Multnomah County Chair Ted Wheeler on Tuesday rejected an offer from county jail deputies to give up their cost-of-living pay hikes next year, the head of the county corrections deputies' union tells WW
Read about why Wheeler gave up $1.2 million in savings for the county, which is facing drastic budget cuts
to fill a $42 million shortfall, after the jump.
Multnomah County Sheriff's Sgt. Phil Anderchuk, the union boss, says the union offered to give up its cost-of-living adjustment (COLA) on two conditions:
• If Wheeler agreed to use part of the $1.2 million the county would save to keep open 60 of the 120 jail beds slated for closure in Wheeler's proposed budget.
• If Wheeler agreed also to use the rest of the $1.2 million in savings to keep four corrections deputies positions slated to be cut.
With those two conditions in place, Anderchuk says he could have saved 10 of the 22 jail deputy positions Wheeler proposed cutting in his budget.
But Anderchuk said Wheeler refused the union's terms. Anderchuk's concern: that the savings would fund programs associated with the county Department of Community Justice, rather than keeping jail deputies employed.
Wheeler's chief of staff, Tom Rinehart, has not yet responded to requests for comment.
Anderchuk had plenty to say about Wheeler's counter-offer, which has not yet gone before the full 450-member union for a vote on whether to accept or reject it.
"I think it's a terrrible decision," Anderchuk said of Wheeler's choice. "The chair and the board (of county commissioners) are constantly stating that public safety is a top priority for them and it's a core county service. Yet they are rejecting an opportunity to validate that pledge."
We'll update this post if we hear back from Rinehart or someone else from Wheeler's staff.
UPDATE: Wow, this just got messy. Wheeler spokesman Rhys Scholes called Wednesday afternoon and said that Wheeler has not rejected any offer from the jail deputies' union because none had been put to him from the county office of Labor and Employee Relations.
Scholes also said the deal put forward by the corrections deputies' union was different from what Anderchuk described, including demands for no job losses through 2014 and a substantial increase in retiree benefits. Scholes said that offer is not acceptable because it would tie the hands of future county boards regardless of what happens to the economy.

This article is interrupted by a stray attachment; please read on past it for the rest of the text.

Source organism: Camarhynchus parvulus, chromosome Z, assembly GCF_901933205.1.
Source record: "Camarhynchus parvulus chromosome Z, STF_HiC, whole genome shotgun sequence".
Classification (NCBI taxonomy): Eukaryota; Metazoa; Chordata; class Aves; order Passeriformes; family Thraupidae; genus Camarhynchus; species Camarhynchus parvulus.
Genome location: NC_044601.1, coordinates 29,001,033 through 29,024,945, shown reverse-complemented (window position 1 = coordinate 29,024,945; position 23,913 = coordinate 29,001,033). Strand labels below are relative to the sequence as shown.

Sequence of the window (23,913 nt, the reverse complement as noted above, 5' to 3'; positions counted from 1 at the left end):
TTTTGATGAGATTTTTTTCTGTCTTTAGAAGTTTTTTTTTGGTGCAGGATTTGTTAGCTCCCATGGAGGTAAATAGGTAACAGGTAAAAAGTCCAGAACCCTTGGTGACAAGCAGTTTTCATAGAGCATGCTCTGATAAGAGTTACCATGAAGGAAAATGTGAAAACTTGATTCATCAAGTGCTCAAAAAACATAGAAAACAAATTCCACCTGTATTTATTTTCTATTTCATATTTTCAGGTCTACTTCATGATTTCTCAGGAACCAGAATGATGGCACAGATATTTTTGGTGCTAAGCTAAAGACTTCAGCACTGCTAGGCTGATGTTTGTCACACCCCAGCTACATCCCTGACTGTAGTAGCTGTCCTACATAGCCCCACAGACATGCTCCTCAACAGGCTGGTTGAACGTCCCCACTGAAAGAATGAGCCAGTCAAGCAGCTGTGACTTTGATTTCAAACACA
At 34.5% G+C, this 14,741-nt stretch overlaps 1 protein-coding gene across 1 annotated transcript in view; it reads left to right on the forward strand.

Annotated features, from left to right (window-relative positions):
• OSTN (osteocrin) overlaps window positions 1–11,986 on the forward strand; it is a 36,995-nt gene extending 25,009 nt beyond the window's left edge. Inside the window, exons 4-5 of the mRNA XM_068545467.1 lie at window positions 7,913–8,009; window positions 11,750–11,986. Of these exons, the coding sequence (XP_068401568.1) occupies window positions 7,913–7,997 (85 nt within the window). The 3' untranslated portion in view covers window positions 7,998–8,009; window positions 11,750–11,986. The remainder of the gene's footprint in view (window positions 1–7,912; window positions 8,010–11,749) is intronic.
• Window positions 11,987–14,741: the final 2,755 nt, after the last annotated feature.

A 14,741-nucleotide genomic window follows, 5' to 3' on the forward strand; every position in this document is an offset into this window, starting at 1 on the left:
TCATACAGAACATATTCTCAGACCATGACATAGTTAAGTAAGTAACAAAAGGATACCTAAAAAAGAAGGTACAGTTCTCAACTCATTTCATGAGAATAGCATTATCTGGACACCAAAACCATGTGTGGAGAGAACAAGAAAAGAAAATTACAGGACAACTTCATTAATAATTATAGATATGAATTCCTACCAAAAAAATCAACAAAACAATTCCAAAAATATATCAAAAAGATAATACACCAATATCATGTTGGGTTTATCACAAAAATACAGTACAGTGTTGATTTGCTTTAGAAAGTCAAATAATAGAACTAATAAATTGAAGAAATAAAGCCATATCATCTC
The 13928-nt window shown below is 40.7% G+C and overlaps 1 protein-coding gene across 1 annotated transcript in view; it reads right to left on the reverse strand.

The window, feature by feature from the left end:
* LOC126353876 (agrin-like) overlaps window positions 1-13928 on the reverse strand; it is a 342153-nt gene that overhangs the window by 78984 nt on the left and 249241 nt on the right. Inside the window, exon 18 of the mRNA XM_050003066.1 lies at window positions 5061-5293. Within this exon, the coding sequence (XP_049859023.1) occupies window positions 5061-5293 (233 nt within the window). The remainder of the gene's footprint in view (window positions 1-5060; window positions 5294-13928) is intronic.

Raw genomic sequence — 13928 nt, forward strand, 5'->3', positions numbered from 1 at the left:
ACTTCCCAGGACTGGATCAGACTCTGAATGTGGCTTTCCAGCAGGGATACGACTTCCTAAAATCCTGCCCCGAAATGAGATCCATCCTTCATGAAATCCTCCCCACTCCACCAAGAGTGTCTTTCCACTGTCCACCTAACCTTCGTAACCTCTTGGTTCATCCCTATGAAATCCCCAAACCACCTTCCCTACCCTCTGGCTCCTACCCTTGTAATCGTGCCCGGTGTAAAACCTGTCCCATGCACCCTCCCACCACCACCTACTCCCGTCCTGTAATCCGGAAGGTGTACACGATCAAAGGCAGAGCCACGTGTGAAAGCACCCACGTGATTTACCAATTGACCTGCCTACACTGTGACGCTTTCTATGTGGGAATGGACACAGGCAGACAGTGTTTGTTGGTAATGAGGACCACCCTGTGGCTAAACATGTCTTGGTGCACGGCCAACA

Scholes said an agreement with the corrections deputies' union that would save jobs within that union still is possible.
UPDATE: Anderchuk called Wednesday afternoon, before Scholes called, and said that Wheeler in fact had not seen the deputies' specific offer. Anderchuk says Wheeler rejected any offer that would restrict the county board's ability to close jail beds. Anderchuk says he remains concerned about giving up the COLA if the savings are used for programs outside the jails.
UPDATE: And now the sheriff's office jumps in. Christine Kirk, Sheriff Bob Skipper's chief of staff, called to say that the deal Scholes referred to was an old one dated from last month. And at 3:11 p.m., Skipper himself chimed in with this email (MCCDA is the corrections deputies' union):
Thank you for your interest in the County and its ability to fund public safety. In response to the story on MCCDA and their pay freeze I wanted to make sure you knew where the County and I stand.
I and the County support the leadership of MCCDA and their willingness to vote for a COLA freeze during this difficult budget time. We fully support using the 1.2 million for a COLA freeze to restore MCCDA positions allowing the County to reopen 57 jail beds at Inverness for 11 FTE. It is in this area, that there is 100% agreement between all parties. There are other aspects of the proposal where we still need to reach an agreement and we hope to get to a win win for the public, the County and the bargaining unit that is making a sacrifice to restore services.
Thank you again for your interest.